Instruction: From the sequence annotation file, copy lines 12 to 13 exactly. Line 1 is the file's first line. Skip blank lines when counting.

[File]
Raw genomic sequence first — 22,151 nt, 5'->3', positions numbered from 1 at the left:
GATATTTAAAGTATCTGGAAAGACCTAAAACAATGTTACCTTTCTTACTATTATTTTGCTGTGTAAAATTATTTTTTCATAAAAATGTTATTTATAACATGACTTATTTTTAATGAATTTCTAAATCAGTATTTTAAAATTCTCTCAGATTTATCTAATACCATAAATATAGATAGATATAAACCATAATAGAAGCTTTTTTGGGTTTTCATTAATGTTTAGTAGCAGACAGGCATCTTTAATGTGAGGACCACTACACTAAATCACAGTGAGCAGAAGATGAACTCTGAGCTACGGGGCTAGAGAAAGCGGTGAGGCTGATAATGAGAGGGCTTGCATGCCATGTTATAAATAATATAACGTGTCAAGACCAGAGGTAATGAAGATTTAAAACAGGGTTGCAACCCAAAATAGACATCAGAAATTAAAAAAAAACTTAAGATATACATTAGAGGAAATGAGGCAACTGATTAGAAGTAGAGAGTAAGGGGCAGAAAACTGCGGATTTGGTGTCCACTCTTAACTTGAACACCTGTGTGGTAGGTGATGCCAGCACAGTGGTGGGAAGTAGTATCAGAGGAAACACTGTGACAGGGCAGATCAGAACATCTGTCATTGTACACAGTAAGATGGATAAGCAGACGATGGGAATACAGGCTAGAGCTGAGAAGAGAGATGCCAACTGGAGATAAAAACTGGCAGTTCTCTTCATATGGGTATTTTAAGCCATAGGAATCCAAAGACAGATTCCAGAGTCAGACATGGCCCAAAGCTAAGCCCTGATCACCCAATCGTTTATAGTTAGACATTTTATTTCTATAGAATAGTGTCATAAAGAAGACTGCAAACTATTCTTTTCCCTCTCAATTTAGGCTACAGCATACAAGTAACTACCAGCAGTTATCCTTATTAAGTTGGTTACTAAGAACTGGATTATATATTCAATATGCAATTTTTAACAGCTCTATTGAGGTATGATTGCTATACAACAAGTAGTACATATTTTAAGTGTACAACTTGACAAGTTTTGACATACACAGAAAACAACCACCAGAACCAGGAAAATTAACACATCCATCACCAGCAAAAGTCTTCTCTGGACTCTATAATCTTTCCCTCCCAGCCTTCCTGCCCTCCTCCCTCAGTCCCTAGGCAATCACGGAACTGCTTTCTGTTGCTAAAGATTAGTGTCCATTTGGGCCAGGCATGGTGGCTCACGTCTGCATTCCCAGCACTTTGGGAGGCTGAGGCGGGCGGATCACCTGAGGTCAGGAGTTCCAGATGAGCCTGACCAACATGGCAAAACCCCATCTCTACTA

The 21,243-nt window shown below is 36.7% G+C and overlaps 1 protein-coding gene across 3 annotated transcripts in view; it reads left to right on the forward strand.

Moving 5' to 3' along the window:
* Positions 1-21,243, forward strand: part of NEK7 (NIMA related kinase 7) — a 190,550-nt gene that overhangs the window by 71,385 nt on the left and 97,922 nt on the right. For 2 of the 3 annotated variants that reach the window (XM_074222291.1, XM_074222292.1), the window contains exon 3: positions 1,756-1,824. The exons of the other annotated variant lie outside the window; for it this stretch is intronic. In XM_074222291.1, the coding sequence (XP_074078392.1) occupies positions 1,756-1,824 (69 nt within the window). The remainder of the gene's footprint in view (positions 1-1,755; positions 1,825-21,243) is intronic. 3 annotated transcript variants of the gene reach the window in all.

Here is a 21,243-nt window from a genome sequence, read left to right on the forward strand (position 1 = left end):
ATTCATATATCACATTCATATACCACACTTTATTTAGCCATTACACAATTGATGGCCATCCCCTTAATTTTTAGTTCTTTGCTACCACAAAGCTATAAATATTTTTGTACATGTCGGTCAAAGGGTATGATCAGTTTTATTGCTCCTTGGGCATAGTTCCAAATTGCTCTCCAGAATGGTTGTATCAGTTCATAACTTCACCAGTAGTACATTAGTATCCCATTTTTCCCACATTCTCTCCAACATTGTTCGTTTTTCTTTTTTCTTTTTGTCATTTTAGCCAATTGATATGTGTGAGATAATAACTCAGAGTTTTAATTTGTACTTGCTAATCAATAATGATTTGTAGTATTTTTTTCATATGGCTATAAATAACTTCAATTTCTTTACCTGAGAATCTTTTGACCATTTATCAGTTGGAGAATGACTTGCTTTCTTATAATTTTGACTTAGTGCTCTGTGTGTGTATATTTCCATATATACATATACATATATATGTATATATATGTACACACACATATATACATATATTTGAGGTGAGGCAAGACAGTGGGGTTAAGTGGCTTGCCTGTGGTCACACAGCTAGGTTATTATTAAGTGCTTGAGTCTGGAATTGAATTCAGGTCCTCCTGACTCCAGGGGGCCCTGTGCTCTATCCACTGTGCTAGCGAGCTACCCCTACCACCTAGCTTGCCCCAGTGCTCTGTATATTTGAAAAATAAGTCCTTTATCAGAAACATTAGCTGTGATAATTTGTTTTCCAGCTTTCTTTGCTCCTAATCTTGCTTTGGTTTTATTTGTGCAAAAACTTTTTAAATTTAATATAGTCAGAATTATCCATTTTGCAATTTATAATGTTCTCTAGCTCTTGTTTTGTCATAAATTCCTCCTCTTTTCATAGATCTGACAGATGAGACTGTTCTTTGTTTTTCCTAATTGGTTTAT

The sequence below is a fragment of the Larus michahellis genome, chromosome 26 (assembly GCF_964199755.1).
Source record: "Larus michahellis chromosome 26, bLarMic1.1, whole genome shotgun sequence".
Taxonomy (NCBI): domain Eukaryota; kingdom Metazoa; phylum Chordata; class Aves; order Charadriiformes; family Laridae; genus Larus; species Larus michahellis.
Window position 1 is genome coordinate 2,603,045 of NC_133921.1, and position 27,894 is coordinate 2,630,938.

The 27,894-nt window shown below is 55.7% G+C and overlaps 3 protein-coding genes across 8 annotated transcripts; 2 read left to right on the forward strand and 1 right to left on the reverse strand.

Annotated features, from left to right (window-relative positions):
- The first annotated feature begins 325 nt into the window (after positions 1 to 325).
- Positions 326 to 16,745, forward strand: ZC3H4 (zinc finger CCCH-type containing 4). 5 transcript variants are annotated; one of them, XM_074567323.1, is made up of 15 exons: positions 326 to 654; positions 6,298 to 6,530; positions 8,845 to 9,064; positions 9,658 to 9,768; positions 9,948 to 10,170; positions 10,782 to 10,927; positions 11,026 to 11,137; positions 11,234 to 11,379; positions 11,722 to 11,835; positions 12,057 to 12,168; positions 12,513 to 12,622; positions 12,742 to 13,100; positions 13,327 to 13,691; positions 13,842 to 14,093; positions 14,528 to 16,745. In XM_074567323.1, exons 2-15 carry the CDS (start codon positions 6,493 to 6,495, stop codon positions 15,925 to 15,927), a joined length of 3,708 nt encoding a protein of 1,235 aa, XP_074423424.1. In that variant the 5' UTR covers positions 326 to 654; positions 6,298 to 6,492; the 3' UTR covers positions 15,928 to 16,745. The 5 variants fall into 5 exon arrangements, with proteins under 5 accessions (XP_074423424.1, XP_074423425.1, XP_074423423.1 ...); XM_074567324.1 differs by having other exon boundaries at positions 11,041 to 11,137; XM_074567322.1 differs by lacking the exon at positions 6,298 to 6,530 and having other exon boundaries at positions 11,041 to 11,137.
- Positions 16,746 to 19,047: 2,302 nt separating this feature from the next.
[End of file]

The 27,894-nt window shown below is 55.7% G+C and overlaps 3 protein-coding genes across 8 annotated transcripts; 2 read left to right on the forward strand and 1 right to left on the reverse strand.

Annotated features, from left to right (window-relative positions):